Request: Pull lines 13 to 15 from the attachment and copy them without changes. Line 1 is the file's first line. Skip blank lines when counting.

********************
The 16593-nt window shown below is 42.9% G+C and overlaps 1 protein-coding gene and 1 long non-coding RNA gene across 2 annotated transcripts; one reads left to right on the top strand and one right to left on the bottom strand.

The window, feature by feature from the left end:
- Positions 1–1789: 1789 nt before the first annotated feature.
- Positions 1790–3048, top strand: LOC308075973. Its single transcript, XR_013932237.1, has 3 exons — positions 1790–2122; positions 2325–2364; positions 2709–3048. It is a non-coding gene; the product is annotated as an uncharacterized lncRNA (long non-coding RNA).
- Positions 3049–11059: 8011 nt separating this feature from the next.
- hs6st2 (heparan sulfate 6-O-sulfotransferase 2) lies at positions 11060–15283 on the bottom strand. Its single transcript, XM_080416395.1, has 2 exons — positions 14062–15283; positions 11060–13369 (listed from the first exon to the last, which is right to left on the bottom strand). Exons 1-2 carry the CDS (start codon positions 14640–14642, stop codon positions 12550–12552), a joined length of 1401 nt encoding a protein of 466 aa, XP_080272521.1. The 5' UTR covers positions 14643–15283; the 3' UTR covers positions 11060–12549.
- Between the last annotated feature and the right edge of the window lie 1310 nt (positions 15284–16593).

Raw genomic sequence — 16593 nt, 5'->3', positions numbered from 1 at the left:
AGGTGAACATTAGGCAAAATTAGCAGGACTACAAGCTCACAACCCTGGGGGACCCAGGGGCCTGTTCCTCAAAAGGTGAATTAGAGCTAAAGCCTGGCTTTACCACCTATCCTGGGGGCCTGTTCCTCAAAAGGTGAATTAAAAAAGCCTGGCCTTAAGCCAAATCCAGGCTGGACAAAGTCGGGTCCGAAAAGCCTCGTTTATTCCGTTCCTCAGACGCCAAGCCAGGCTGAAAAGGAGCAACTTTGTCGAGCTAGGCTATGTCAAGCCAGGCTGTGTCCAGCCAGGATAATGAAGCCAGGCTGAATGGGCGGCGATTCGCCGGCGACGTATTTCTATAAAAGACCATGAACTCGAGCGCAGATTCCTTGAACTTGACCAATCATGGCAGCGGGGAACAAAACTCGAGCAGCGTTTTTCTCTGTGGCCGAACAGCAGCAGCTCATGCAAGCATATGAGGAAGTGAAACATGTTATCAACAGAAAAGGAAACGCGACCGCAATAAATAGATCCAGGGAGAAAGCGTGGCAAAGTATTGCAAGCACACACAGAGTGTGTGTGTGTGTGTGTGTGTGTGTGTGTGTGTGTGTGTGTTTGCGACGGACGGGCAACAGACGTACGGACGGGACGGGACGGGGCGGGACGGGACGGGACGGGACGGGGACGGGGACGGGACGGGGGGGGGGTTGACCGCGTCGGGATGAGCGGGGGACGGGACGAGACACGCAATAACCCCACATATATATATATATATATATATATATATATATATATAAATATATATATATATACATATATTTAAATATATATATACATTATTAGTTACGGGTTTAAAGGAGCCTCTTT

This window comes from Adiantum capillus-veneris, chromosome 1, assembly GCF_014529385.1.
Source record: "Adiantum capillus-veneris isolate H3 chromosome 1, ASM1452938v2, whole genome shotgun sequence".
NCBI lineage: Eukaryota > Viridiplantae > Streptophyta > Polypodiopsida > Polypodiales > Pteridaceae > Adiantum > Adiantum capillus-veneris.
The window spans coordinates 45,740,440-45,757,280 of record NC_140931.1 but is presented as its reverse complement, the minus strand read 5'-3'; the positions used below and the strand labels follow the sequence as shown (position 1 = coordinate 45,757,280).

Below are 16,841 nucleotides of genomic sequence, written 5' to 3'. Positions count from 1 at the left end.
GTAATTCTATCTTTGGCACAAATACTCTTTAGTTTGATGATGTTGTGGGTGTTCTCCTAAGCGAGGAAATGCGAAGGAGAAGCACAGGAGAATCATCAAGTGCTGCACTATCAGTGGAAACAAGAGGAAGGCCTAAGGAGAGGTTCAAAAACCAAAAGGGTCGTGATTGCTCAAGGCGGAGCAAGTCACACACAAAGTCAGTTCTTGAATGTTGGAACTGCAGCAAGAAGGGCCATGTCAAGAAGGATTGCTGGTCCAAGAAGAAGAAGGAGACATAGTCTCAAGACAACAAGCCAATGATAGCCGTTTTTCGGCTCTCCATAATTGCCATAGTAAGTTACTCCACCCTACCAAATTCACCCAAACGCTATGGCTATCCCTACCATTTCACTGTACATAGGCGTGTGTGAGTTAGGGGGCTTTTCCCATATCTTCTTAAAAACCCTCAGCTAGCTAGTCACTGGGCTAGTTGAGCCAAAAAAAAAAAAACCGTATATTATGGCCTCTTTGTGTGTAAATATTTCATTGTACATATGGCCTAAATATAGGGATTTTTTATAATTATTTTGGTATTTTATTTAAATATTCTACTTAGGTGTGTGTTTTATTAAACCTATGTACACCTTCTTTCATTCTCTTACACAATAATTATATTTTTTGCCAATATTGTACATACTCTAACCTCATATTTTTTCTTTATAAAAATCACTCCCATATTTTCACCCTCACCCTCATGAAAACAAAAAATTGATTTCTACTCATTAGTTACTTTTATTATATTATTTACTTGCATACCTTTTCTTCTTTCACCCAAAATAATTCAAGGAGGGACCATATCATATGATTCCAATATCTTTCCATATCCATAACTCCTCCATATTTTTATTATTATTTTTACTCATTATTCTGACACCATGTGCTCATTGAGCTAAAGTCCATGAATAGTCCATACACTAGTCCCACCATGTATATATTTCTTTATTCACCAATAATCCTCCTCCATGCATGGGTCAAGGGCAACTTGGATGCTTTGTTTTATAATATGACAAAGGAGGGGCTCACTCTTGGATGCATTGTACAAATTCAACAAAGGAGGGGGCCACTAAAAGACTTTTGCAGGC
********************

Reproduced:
The window spans coordinates 45,740,440-45,757,280 of record NC_140931.1 but is presented as its reverse complement, the minus strand read 5'-3'; the positions used below and the strand labels follow the sequence as shown (position 1 = coordinate 45,757,280).

Below are 16,841 nucleotides of genomic sequence, written 5' to 3'. Positions count from 1 at the left end.
GTAATTCTATCTTTGGCACAAATACTCTTTAGTTTGATGATGTTGTGGGTGTTCTCCTAAGCGAGGAAATGCGAAGGAGAAGCACAGGAGAATCATCAAGTGCTGCACTATCAGTGGAAACAAGAGGAAGGCCTAAGGAGAGGTTCAAAAACCAAAAGGGTCGTGATTGCTCAAGGCGGAGCAAGTCACACACAAAGTCAGTTCTTGAATGTTGGAACTGCAGCAAGAAGGGCCATGTCAAGAAGGATTGCTGGTCCAAGAAGAAGAAGGAGACATAGTCTCAAGACAACAAGCCAATGATAGCCGTTTTTCGGCTCTCCATAATTGCCATAGTAAGTTACTCCACCCTACCAAATTCACCCAAACGCTATGGCTATCCCTACCATTTCACTGTACATAGGCGTGTGTGAGTTAGGGGGCTTTTCCCATATCTTCTTAAAAACCCTCAGCTAGCTAGTCACTGGGCTAGTTGAGCCAAAAAAAAAAAAACCGTATATTATGGCCTCTTTGTGTGTAAATATTTCATTGTACATATGGCCTAAATATAGGGATTTTTTATAATTATTTTGGTATTTTATTTAAATATTCTACTTAGGTGTGTGTTTTATTAAACCTATGTACACCTTCTTTCATTCTCTTACACAATAATTATATTTTTTGCCAATATTGTACATACTCTAACCTCATATTTTTTCTTTATAAAAATCACTCCCATATTTTCACCCTCACCCTCATGAAAACAAAAAATTGATTTCTACTCATTAGTTACTTTTATTATATTATTTACTTGCATACCTTTTCTTCTTTCACCCAAAATAATTCAAGGAGGGACCATATCATATGATTCCAATATCTTTCCATATCCATAACTCCTCCATATTTTTATTATTATTTTTACTCATTATTCTGACACCATGTGCTCATTGAGCTAAAGTCCATGAATAGTCCATACACTAGTCCCACCATGTATATATTTCTTTATTCACCAATAATCCTCCTCCATGCATGGGTCAAGGGCAACTTGGATGCTTTGTTTTATAATATGACAAAGGAGGGGCTCACTCTTGGATGCATTGTACAAATTCAACAAAGGAGGGGGCCACTAAAAGACTTTTGCAGGC